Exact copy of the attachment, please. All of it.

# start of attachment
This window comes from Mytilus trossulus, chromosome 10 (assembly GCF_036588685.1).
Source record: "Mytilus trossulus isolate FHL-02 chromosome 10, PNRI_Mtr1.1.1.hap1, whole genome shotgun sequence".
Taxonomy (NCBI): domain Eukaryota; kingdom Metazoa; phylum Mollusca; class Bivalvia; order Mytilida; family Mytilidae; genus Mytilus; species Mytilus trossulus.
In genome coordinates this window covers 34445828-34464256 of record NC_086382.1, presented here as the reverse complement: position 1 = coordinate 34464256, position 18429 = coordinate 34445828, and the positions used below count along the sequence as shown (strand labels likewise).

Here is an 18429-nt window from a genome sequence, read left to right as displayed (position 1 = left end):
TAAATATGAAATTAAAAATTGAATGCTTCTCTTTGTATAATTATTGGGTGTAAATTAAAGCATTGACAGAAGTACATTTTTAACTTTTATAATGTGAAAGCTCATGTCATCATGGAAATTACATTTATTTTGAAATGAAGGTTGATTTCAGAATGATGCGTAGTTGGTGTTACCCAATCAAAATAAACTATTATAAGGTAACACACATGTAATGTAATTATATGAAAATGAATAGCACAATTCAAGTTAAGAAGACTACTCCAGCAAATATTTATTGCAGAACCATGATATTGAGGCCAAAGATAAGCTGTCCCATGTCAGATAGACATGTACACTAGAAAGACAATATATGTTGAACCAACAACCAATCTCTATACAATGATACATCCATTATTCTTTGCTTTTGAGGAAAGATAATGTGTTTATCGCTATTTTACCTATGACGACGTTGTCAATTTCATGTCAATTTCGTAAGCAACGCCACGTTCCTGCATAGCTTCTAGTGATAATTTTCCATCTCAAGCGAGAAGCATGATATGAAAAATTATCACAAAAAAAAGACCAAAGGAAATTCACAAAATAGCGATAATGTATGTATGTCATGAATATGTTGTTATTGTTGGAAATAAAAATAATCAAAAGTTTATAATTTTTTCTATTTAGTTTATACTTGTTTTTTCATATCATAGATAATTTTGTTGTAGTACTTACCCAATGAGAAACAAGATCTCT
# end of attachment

This window comes from Mytilus trossulus, chromosome 10 (assembly GCF_036588685.1).
Source record: "Mytilus trossulus isolate FHL-02 chromosome 10, PNRI_Mtr1.1.1.hap1, whole genome shotgun sequence".
Taxonomy (NCBI): domain Eukaryota; kingdom Metazoa; phylum Mollusca; class Bivalvia; order Mytilida; family Mytilidae; genus Mytilus; species Mytilus trossulus.
In genome coordinates this window covers 34445828-34464256 of record NC_086382.1, presented here as the reverse complement: position 1 = coordinate 34464256, position 18429 = coordinate 34445828, and the positions used below count along the sequence as shown (strand labels likewise).

Here is an 18429-nt window from a genome sequence, read left to right as displayed (position 1 = left end):
TAAATATGAAATTAAAAATTGAATGCTTCTCTTTGTATAATTATTGGGTGTAAATTAAAGCATTGACAGAAGTACATTTTTAACTTTTATAATGTGAAAGCTCATGTCATCATGGAAATTACATTTATTTTGAAATGAAGGTTGATTTCAGAATGATGCGTAGTTGGTGTTACCCAATCAAAATAAACTATTATAAGGTAACACACATGTAATGTAATTATATGAAAATGAATAGCACAATTCAAGTTAAGAAGACTACTCCAGCAAATATTTATTGCAGAACCATGATATTGAGGCCAAAGATAAGCTGTCCCATGTCAGATAGACATGTACACTAGAAAGACAATATATGTTGAACCAACAACCAATCTCTATACAATGATACATCCATTATTCTTTGCTTTTGAGGAAAGATAATGTGTTTATCGCTATTTTACCTATGACGACGTTGTCAATTTCATGTCAATTTCGTAAGCAACGCCACGTTCCTGCATAGCTTCTAGTGATAATTTTCCATCTCAAGCGAGAAGCATGATATGAAAAATTATCACAAAAAAAAGACCAAAGGAAATTCACAAAATAGCGATAATGTATGTATGTCATGAATATGTTGTTATTGTTGGAAATAAAAATAATCAAAAGTTTATAATTTTTTCTATTTAGTTTATACTTGTTTTTTCATATCATAGATAATTTTGTTGTAGTACTTACCCAATGAGAAACAAGATCTCT